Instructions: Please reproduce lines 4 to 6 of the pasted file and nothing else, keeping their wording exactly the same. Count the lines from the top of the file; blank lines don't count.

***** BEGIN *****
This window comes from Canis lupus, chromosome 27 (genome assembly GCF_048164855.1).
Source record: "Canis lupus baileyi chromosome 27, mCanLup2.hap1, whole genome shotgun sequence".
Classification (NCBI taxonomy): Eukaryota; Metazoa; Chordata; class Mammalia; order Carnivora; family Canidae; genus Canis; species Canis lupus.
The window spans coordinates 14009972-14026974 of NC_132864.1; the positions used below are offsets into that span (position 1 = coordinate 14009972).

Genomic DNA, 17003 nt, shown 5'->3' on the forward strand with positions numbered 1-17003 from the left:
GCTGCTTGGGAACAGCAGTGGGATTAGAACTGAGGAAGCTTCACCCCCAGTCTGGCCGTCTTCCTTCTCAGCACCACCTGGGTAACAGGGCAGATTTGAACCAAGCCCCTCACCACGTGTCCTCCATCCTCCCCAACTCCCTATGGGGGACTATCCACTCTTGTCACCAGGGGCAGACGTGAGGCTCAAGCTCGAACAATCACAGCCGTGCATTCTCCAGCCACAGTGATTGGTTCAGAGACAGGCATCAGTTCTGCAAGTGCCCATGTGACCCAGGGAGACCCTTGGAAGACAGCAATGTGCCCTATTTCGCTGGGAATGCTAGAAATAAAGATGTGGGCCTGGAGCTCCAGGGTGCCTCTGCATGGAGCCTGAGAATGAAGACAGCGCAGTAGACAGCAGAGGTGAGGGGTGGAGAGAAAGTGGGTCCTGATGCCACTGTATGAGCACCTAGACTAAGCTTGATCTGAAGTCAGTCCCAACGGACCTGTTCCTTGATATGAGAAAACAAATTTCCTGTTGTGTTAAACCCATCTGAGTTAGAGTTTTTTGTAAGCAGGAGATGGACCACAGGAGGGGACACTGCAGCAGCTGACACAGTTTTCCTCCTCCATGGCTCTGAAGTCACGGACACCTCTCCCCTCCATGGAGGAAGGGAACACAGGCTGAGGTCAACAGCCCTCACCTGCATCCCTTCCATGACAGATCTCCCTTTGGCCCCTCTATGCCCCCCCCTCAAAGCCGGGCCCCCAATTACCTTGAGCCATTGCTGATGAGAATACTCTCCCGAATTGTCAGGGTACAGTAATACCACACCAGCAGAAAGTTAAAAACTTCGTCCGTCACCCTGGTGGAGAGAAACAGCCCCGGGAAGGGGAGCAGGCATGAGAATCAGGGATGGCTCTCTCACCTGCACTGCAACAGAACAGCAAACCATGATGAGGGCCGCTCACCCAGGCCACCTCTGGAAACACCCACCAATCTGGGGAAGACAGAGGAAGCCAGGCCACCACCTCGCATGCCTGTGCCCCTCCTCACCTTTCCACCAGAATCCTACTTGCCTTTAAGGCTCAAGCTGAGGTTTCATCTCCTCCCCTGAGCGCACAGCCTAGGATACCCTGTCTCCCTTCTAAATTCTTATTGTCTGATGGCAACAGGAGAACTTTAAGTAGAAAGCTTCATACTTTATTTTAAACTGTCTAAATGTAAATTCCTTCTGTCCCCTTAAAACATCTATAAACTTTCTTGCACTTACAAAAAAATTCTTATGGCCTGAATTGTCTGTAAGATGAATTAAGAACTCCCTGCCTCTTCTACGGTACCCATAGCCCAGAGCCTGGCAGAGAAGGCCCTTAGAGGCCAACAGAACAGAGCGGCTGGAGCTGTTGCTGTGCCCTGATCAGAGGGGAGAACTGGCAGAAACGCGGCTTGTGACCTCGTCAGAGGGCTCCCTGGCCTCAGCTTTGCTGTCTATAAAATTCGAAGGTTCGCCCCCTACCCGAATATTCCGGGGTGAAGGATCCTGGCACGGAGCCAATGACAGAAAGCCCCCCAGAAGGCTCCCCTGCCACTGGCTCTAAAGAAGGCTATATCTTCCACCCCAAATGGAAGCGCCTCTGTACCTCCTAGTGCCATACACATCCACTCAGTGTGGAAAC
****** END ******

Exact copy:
The window spans coordinates 14009972-14026974 of NC_132864.1; the positions used below are offsets into that span (position 1 = coordinate 14009972).

Genomic DNA, 17003 nt, shown 5'->3' on the forward strand with positions numbered 1-17003 from the left:
GCTGCTTGGGAACAGCAGTGGGATTAGAACTGAGGAAGCTTCACCCCCAGTCTGGCCGTCTTCCTTCTCAGCACCACCTGGGTAACAGGGCAGATTTGAACCAAGCCCCTCACCACGTGTCCTCCATCCTCCCCAACTCCCTATGGGGGACTATCCACTCTTGTCACCAGGGGCAGACGTGAGGCTCAAGCTCGAACAATCACAGCCGTGCATTCTCCAGCCACAGTGATTGGTTCAGAGACAGGCATCAGTTCTGCAAGTGCCCATGTGACCCAGGGAGACCCTTGGAAGACAGCAATGTGCCCTATTTCGCTGGGAATGCTAGAAATAAAGATGTGGGCCTGGAGCTCCAGGGTGCCTCTGCATGGAGCCTGAGAATGAAGACAGCGCAGTAGACAGCAGAGGTGAGGGGTGGAGAGAAAGTGGGTCCTGATGCCACTGTATGAGCACCTAGACTAAGCTTGATCTGAAGTCAGTCCCAACGGACCTGTTCCTTGATATGAGAAAACAAATTTCCTGTTGTGTTAAACCCATCTGAGTTAGAGTTTTTTGTAAGCAGGAGATGGACCACAGGAGGGGACACTGCAGCAGCTGACACAGTTTTCCTCCTCCATGGCTCTGAAGTCACGGACACCTCTCCCCTCCATGGAGGAAGGGAACACAGGCTGAGGTCAACAGCCCTCACCTGCATCCCTTCCATGACAGATCTCCCTTTGGCCCCTCTATGCCCCCCCCTCAAAGCCGGGCCCCCAATTACCTTGAGCCATTGCTGATGAGAATACTCTCCCGAATTGTCAGGGTACAGTAATACCACACCAGCAGAAAGTTAAAAACTTCGTCCGTCACCCTGGTGGAGAGAAACAGCCCCGGGAAGGGGAGCAGGCATGAGAATCAGGGATGGCTCTCTCACCTGCACTGCAACAGAACAGCAAACCATGATGAGGGCCGCTCACCCAGGCCACCTCTGGAAACACCCACCAATCTGGGGAAGACAGAGGAAGCCAGGCCACCACCTCGCATGCCTGTGCCCCTCCTCACCTTTCCACCAGAATCCTACTTGCCTTTAAGGCTCAAGCTGAGGTTTCATCTCCTCCCCTGAGCGCACAGCCTAGGATACCCTGTCTCCCTTCTAAATTCTTATTGTCTGATGGCAACAGGAGAACTTTAAGTAGAAAGCTTCATACTTTATTTTAAACTGTCTAAATGTAAATTCCTTCTGTCCCCTTAAAACATCTATAAACTTTCTTGCACTTACAAAAAAATTCTTATGGCCTGAATTGTCTGTAAGATGAATTAAGAACTCCCTGCCTCTTCTACGGTACCCATAGCCCAGAGCCTGGCAGAGAAGGCCCTTAGAGGCCAACAGAACAGAGCGGCTGGAGCTGTTGCTGTGCCCTGATCAGAGGGGAGAACTGGCAGAAACGCGGCTTGTGACCTCGTCAGAGGGCTCCCTGGCCTCAGCTTTGCTGTCTATAAAATTCGAAGGTTCGCCCCCTACCCGAATATTCCGGGGTGAAGGATCCTGGCACGGAGCCAATGACAGAAAGCCCCCCAGAAGGCTCCCCTGCCACTGGCTCTAAAGAAGGCTATATCTTCCACCCCAAATGGAAGCGCCTCTGTACCTCCTAGTGCCATACACATCCACTCAGTGTGGAAAC